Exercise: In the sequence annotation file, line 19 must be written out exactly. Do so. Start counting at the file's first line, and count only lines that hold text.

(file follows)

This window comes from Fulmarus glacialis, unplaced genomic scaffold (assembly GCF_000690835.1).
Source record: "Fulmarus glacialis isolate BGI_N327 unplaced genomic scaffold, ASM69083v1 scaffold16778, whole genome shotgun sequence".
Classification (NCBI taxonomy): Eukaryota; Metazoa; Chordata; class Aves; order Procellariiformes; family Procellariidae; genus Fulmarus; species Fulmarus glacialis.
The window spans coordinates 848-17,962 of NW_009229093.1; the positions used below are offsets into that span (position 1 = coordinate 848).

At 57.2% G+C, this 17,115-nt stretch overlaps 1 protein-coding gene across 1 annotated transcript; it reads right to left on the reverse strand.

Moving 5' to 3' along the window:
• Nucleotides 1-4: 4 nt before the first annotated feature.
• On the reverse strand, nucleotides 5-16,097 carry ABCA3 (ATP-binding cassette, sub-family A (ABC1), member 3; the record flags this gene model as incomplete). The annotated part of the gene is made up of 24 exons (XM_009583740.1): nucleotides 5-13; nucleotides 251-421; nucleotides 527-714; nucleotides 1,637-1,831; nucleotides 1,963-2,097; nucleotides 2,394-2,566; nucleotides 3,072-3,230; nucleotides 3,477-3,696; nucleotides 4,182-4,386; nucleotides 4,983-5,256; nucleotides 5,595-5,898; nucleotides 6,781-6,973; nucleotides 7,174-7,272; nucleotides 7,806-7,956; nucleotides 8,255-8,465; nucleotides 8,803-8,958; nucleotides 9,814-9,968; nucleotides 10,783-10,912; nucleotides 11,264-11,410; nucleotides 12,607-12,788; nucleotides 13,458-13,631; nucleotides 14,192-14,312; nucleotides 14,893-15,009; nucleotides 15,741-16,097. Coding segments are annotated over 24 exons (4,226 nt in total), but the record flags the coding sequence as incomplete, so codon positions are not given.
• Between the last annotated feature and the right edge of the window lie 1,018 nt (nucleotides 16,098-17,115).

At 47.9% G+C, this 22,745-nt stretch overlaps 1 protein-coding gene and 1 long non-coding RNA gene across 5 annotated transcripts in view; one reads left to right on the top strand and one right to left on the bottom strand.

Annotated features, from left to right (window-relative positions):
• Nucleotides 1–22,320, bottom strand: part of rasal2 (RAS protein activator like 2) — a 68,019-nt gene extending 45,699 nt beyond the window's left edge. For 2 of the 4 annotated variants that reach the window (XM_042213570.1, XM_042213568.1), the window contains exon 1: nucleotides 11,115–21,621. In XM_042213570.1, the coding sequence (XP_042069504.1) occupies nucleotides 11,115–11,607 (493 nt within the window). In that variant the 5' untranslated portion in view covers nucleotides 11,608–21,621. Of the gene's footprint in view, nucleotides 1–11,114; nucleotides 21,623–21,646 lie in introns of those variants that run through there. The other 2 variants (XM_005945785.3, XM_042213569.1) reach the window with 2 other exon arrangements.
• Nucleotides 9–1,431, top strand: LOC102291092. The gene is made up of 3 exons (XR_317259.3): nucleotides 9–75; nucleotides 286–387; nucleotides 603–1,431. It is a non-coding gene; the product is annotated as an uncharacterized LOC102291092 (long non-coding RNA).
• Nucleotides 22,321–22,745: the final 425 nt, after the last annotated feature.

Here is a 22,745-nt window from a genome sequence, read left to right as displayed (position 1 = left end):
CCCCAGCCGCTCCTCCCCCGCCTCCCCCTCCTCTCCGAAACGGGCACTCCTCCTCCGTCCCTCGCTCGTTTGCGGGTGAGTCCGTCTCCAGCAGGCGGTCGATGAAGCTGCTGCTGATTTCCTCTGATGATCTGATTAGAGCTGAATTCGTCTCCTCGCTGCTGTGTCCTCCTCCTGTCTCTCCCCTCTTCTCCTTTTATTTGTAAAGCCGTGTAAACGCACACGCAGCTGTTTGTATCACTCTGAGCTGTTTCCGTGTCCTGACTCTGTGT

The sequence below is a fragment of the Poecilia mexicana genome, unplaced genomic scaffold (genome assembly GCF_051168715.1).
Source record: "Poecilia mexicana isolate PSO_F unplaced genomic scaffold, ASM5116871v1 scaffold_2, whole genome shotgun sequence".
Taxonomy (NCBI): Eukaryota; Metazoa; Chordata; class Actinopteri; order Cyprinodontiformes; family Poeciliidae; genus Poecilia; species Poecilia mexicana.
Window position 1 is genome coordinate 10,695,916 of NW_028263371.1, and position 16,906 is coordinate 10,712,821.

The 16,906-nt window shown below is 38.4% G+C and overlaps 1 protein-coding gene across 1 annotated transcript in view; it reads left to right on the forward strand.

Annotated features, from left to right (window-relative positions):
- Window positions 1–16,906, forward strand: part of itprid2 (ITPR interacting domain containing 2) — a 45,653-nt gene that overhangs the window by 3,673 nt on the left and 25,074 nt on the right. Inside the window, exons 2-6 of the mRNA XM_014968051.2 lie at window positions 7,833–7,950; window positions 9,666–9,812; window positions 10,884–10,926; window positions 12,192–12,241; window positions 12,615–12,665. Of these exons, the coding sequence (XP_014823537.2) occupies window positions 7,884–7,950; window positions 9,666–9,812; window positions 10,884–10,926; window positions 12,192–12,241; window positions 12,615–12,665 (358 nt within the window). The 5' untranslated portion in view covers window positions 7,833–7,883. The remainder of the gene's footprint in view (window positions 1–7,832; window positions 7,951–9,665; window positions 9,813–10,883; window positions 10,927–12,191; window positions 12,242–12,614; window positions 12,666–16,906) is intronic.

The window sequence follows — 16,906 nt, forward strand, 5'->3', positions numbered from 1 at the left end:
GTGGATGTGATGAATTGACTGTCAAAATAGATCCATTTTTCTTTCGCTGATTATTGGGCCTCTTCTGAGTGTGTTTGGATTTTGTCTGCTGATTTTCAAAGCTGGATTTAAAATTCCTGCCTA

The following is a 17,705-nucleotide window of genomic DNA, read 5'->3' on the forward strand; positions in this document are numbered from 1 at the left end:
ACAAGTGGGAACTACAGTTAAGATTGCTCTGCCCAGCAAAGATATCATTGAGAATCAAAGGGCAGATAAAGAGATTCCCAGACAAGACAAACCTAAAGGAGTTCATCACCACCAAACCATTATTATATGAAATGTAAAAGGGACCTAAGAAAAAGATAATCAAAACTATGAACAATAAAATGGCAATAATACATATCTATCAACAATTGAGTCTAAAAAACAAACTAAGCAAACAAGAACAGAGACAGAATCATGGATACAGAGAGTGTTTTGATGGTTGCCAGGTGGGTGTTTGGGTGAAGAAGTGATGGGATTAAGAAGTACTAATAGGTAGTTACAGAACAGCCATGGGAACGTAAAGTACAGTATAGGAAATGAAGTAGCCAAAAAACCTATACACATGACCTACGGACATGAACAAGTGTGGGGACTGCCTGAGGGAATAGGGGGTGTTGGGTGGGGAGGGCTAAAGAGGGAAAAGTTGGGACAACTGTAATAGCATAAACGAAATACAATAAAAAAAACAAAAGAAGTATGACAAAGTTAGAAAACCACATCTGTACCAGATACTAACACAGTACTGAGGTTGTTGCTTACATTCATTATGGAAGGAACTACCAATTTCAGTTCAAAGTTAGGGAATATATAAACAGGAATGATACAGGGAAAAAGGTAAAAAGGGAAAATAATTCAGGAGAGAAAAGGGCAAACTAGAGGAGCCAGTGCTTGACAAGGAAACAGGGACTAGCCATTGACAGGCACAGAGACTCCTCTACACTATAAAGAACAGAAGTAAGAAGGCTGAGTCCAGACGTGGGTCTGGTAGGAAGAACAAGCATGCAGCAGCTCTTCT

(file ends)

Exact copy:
Taxonomy (NCBI): Eukaryota; Metazoa; Chordata; class Actinopteri; order Cyprinodontiformes; family Poeciliidae; genus Poecilia; species Poecilia mexicana.